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Re: Conduit Dome Staking Technique

Postby melodiousdirge » Thu Jul 19, 2012 5:51 pm

Bob wrote:Those stakes look decent, though I like pairing stakes at opposing angles for the same reason drywall installers often pair nails when rocking a ceiling.

A 60-ft dome with a fitted vinyl cover eggshelled in a storm in 2000. Huge 20-ft dimple on the windward side. By the time I got there, the thing was repeatedly lifting ~6 inches and pounding back on the ground, and they were struggling with adding stakes and throwing guy lines over the top. The original staking was pretty minimal, just 1/2" rebar as I recall. After that incident, the company that made the dome (Pacific) also upgraded from 3/4" to 1" minimum conduit for domes that size.


Yeah 3/4 would be a bit flimsy for a dome that size. I hemmed and hawed about using 1" for my 24 foot. I'm glad I didn't because of the expense, weight and added PITA of forming and drilling it, but quite a number of my 3/4" struts are no longer arrow straight due to me climbing on them.
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Re: Conduit Dome Staking Technique

Postby beer goggles » Mon Jul 23, 2012 8:47 pm

melodiousdirge wrote:What do your stakes look like? I have the tops of mine doubled up and candy caned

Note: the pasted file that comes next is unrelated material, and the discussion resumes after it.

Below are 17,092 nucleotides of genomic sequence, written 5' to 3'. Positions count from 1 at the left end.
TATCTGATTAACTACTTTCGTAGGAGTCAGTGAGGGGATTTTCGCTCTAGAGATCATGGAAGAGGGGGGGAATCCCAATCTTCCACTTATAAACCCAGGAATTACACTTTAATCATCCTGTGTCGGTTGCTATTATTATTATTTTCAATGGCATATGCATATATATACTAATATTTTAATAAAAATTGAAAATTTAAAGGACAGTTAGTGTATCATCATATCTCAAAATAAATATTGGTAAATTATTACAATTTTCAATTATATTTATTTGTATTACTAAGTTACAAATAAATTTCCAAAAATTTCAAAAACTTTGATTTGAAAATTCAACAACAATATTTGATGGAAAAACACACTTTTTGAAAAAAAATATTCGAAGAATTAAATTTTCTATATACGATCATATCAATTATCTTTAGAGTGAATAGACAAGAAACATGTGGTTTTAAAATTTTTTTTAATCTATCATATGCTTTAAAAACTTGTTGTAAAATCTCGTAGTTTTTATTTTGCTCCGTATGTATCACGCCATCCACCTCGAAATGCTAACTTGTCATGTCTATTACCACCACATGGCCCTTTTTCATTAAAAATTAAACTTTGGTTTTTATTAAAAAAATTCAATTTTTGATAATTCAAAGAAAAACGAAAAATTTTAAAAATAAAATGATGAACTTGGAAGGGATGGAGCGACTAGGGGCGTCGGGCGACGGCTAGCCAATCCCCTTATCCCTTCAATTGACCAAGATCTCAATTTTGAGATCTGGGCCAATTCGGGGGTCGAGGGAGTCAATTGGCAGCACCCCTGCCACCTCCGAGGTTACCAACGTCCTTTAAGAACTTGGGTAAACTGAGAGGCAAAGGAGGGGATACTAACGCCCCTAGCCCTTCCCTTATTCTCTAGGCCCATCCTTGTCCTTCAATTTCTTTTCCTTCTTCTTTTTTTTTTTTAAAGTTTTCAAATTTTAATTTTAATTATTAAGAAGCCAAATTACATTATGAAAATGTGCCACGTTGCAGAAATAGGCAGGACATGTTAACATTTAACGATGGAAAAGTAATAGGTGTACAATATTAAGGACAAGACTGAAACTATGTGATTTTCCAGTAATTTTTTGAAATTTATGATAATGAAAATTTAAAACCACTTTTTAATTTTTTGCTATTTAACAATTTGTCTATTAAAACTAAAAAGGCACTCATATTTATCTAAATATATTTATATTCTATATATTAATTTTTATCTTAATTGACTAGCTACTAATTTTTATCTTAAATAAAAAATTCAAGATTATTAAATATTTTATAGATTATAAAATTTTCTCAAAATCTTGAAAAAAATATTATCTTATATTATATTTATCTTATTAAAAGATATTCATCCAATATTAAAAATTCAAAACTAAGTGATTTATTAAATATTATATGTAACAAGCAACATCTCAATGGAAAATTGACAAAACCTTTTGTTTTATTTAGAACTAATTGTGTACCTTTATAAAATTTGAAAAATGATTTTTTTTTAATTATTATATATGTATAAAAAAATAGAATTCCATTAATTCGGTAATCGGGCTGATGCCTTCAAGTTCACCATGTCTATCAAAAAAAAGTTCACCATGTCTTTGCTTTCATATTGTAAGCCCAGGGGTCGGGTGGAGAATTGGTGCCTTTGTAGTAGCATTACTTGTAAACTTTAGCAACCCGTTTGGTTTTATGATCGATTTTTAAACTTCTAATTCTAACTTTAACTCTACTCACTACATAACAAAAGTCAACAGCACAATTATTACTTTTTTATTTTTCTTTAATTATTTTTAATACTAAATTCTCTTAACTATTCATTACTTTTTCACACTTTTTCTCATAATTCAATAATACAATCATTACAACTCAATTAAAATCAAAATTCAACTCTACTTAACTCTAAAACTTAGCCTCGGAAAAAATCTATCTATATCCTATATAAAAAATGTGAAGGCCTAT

My stakes are essentially the same as yours except for the doubled tops. My buddy volunteered to drive the stakes and he put them in the center of the bottom struts. After a couple of days, he took it upon himself to go back and snug them up, this is probably when they were damaged.

BTW - I saw the pics of your dome in another thread and that cover you fabbed is beautiful. I'd like to see some more detailed pics of it and also the method of attaching your platform.
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Re: Conduit Dome Staking Technique

Postby melodiousdirge » Mon Jul 23, 2012 9:57 pm

beer goggles wrote:BTW - I saw the pics of your dome in another thread and that cover you fabbed is beautiful. I'd like to see some more detailed pics of it and also the method of attaching your platform.


Thanks very much :) I sent you some info with the eplaya email function. Let me know if that doesn't work!